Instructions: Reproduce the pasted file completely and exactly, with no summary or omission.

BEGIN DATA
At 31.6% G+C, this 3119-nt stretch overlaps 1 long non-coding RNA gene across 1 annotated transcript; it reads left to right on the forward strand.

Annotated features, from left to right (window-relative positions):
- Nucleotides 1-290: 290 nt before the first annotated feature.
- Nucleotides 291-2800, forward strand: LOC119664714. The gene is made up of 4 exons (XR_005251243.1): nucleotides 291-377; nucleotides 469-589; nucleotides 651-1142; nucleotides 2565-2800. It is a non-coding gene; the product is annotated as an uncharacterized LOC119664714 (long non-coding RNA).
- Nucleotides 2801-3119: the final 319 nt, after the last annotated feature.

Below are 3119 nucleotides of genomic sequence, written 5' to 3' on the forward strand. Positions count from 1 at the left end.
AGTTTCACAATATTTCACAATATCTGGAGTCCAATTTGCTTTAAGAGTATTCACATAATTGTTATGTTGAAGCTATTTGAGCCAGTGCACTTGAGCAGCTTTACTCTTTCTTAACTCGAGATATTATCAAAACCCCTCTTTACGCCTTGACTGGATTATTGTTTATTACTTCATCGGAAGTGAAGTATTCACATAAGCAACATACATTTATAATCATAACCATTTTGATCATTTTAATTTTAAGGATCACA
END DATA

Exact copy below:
At 31.6% G+C, this 3119-nt stretch overlaps 1 long non-coding RNA gene across 1 annotated transcript; it reads left to right on the forward strand.

Annotated features, from left to right (window-relative positions):
- Nucleotides 1-290: 290 nt before the first annotated feature.
- Nucleotides 291-2800, forward strand: LOC119664714. The gene is made up of 4 exons (XR_005251243.1): nucleotides 291-377; nucleotides 469-589; nucleotides 651-1142; nucleotides 2565-2800. It is a non-coding gene; the product is annotated as an uncharacterized LOC119664714 (long non-coding RNA).
- Nucleotides 2801-3119: the final 319 nt, after the last annotated feature.

Below are 3119 nucleotides of genomic sequence, written 5' to 3' on the forward strand. Positions count from 1 at the left end.
AGTTTCACAATATTTCACAATATCTGGAGTCCAATTTGCTTTAAGAGTATTCACATAATTGTTATGTTGAAGCTATTTGAGCCAGTGCACTTGAGCAGCTTTACTCTTTCTTAACTCGAGATATTATCAAAACCCCTCTTTACGCCTTGACTGGATTATTGTTTATTACTTCATCGGAAGTGAAGTATTCACATAAGCAACATACATTTATAATCATAACCATTTTGATCATTTTAATTTTAAGGATCACA